Fall graduates from the University of Miami saw a familiar face at the podium for their commencement ceremony.
Last year, Donna Shalala was their president. On Thursday, Shalala, now CEO of the Clinton Foundation, came back to campus as the commencent speaker.
Shalala took the stage after she was awarded an honorary degree, making her the fourth of the previous five UM presidents to receive one. She was applauded by her successor, UM President Julio Frenk, a physician, and University of Miami Board of Trustees Chair Stuart Miller, among others.
“Today, for the first time, I can say with great pride that it’s great to be a Miami Hurricane,” she told the crowd of nearly 1,000 students wearing caps decorated with stickers, GoPros, messages of thanks and even LED lights.
Her return was significant for students who appreciated Shalala’s contributions to the university. For 21-year-old Arthur Soderberg, Shalala’s “tremendous” work bolstering UM’s medical school was the reason he came to the university for his undergraduate degree.
Shalala, UM’s fifth president, established UHealth-the University of Miami Health System, and under her tenure UM’s Miller School of Medicine became Florida’s top National Institutes of Health-funded medical school.
Prior to joining UM, Shalala was the U.S. Secretary of Health and Human Services under President Bill Clinton from 1993 to 2001. She served as UM president from 2001 through 2015, joining the Clinton Foundation as president after she left UM.
“She had a huge history at UM when I got here,” said Soderberg, who wants to be a plastic surgeon.
Or, as master’s graduate Rene Mark put it, “She’s kind of like an icon here.”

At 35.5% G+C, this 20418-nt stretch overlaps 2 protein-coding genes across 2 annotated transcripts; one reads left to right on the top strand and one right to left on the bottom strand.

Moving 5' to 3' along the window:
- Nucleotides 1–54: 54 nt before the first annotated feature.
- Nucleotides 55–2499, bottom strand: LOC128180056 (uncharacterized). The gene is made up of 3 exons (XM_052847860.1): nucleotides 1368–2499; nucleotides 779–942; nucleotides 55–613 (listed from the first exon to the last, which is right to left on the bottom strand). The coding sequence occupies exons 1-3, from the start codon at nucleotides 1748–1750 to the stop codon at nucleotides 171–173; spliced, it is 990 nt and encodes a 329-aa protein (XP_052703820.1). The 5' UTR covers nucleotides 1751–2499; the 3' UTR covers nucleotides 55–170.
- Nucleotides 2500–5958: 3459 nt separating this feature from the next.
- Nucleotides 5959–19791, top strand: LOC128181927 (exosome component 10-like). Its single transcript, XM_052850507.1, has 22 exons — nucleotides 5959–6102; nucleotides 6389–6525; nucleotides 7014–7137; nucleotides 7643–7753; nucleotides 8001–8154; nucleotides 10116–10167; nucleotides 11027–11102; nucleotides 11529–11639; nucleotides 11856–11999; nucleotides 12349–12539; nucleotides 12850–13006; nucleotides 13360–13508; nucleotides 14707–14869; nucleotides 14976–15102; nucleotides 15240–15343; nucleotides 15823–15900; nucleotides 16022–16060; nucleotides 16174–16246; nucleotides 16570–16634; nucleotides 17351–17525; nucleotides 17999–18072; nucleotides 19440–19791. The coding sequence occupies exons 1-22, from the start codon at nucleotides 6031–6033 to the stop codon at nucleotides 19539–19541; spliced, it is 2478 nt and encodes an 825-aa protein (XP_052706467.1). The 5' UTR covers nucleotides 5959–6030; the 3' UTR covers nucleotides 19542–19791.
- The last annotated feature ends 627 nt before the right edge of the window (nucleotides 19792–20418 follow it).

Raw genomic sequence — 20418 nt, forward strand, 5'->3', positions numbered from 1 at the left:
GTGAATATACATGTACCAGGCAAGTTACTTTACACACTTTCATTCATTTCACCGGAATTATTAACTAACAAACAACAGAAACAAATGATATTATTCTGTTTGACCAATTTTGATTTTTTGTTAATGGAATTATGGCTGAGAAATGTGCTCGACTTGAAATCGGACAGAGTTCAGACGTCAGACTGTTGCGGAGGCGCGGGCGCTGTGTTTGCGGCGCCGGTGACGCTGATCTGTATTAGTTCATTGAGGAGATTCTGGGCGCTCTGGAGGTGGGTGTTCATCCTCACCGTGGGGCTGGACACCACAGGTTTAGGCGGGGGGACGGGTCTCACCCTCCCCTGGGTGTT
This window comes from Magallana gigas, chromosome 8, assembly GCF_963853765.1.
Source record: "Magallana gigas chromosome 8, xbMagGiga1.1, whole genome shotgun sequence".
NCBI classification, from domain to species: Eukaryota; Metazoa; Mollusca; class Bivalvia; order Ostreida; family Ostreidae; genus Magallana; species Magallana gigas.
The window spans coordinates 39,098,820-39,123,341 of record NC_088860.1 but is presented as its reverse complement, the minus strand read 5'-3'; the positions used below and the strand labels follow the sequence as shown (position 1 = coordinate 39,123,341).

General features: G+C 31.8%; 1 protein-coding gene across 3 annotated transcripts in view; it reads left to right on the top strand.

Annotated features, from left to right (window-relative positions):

On the graduation stage, Shalala, 75, related all of her advice to lessons learned from her “best friend” Sebastian — UM’s ibis mascot. When she finished speaking, the screen behind her lit up with a holiday-themed photo of Shalala and Sebastian embracing in front of a giant U.
“Our world is shaped not only by big events, but by the sum of hundreds of small actions we take every day,” said Shalala, who suffered a stroke last year but recovered quickly and returned to the presidency of the Clinton Foundation. “The simplest of kind gestures, however insignificant they may seem, can be woven into a brilliant tapestry of compassion, love and strength.”
Shalala hinted at the division facing the country stemming from the recent presidential campaign and election of Donald Trump.
“In moments of uncertainty, people are often tempted to retreat into timeworn divisions,” she told students. “The great challenge of your lifetime will be to embrace what makes us different from one another, recognizing that there’s a lot to gain by practicing tolerance and understanding — and a lot to lose in practicing fear and mistrust.”